Proper 29 · 1 Corinthians 15:20-28 · November 23, 2008
By Travis J. Scholl
Is there any better way to preach on the last Sunday of the church year than to preach Christ “raised from the dead, the first fruits of those who have fallen asleep” (v. 20)?
This pericope falls in the middle of Paul’s great resurrection chapter. What precedes it is his theological argument for why Christ’s bodily resurrection is necessary for salvation. What follows it is his discussion of the nature of the resurrected body. This text deals with the purpose and goal—the telos, if you will—of Christ’s resurrection, and ours, in the economy of God’s saving action in the world. Just like last week’s epistle, Paul sees God’s salvation with an eschatological perspective: Christ, the “firstfruits” of the resurrection life that becomes fully ours “after he has destroyed every ruler and every authority and power” (v. 24). The telos of God is victory over everything that is against God, the last of which is death itself (v. 26).
Paul’s proclamation echoes with the Old Testament distinction between “life” and “death.” As Kathryn Tanner points out, the OT view does not see life and death simply as biological facts but as metaphors for entire ways of living, “Where life refers to fruitfulness and abundance, longevity, communal flourishing and individual wellbeing, and death is a catch-all for such things as suffering, poverty, barrenness, oppression, social divisiveness and isolation” (Jesus, Humanity and the Trinity, 104-105). Moses, setting before the people of God the choice between life and death so that they may choose life, stands in the shadows of Paul’s discussion (Dt 30:19-20).
Or, as the character Andy Dufresne puts it in The Shawshank Redemption, “Get busy livin’ or get busy dyin’.”
Here, though, standing at the edge of another Promised Land, the resurrected Christ pronounces the final victory of life over death. Thus, we are no longer forced into a zero-sum choice between life and death. Life is already ours, even as we wait for its consummation, in the death and resurrection of Jesus Christ. We endure the “deaths” we suffer now in our daily living (“I die every day!” Paul exclaims later in v. 31) knowing that they have already been “swallowed up” in the victory of Christ (v. 54). Moreover, all our living and dying is subsumed within the daily dying and rising of our baptism; the waters that make his victory ours, right here, right now.
It would seem difficult from the pulpit to try to untangle verses 27 and 28 without a few lost strands along the way. To fully explicate who is subjected to whom, and where and when, might be better left to the classroom. But the underlying theological claim is foundational. The culmination of the resurrected Christ’s kingdom, the reign that will bring about our own resurrection from the dead, is brought to its ultimate fulfillment in the Three-in-One and One-in-Three. For God to be “all in all” is for all creation to be brought under the “authority and power” of Father, Son, and Spirit. The One (Son) who was given all power on earth gives it back to the One (Father) who gave it to him. Then the perichoresis of God will “make alive” all who are “in Christ” (v. 22). And this is how “those who belong to Christ” enter into that dance.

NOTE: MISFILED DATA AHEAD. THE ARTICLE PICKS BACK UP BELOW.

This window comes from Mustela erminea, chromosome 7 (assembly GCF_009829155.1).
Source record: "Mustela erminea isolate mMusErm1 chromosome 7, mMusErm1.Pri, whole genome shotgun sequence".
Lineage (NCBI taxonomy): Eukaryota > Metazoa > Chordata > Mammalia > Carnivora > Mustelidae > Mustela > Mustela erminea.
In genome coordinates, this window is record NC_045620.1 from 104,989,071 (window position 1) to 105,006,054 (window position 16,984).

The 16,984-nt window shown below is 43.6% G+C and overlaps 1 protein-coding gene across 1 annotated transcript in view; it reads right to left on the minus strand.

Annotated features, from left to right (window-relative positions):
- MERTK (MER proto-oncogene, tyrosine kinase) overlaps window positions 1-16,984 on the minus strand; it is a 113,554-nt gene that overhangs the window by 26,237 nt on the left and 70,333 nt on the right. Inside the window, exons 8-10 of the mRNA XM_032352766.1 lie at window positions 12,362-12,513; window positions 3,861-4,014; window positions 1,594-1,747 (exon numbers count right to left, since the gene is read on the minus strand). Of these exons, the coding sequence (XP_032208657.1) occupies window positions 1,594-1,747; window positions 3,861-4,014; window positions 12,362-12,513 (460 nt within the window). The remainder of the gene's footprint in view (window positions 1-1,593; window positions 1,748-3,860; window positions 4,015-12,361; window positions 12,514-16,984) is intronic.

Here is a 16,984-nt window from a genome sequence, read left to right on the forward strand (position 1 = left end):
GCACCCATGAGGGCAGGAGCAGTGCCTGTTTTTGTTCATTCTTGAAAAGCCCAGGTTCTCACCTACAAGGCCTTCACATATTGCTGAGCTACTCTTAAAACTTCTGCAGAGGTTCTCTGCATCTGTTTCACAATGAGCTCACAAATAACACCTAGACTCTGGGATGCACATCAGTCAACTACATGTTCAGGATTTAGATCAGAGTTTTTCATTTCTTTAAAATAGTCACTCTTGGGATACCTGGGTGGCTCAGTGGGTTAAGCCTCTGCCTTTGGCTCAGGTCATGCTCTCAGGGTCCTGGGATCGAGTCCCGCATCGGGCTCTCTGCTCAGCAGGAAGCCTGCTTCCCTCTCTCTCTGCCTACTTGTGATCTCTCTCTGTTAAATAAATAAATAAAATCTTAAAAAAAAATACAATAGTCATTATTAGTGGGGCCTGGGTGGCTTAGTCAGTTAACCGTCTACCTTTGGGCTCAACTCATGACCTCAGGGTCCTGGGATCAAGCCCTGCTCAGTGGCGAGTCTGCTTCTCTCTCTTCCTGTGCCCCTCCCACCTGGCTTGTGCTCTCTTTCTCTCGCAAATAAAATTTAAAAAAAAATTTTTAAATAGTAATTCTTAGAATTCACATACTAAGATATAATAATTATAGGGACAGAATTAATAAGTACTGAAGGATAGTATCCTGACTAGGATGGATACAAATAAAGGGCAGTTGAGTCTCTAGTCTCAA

At Concordia Seminary’s recent Symposium, one of the keynote responders, Gary Simpson, made a case for the church to renew its emphasis on the perichoresis of the Trinity (his presentation is on the Seminary’s iTunes U: itunes.csl.edu). Preaching perichoresis effectively is not the easiest of tasks, and I am not going to pretend to know how. Perhaps, though, we need only extend Luther’s insight about our faith in Christ’s word that he gives himself “for you.” The perichoresis of God is nothing if not “for you,” and for me. Christ’s resurrection makes it so. By his rising, I rise and enter the dance. The steps of the dance are often a mystery. But we don’t need to know the steps to move to the beat. Indeed, my joy is in seeing the One who dances with me, who encircles me with a love supreme.
Interestingly enough, our last reading in the Gospel of Matthew for this year is the Great Judgment, where Christ separates the sheep and the goats. There is a similar naivete at work there: “Lord, when did we see you…?” (Mt 25:37-39). When we worship the resurrected Christ—to whom “all authority in heaven and on earth has been given” (Mt 28:17-18)—the steps of the dance become obvious. Feed the hungry. Quench the thirsty. Welcome the stranger. Clothe the naked. Care for the sick. Visit the imprisoned. This is how we dance life with Jesus.
We are only dancing steps that the Father, Son, and Holy Spirit have already danced for us. They are dancing still.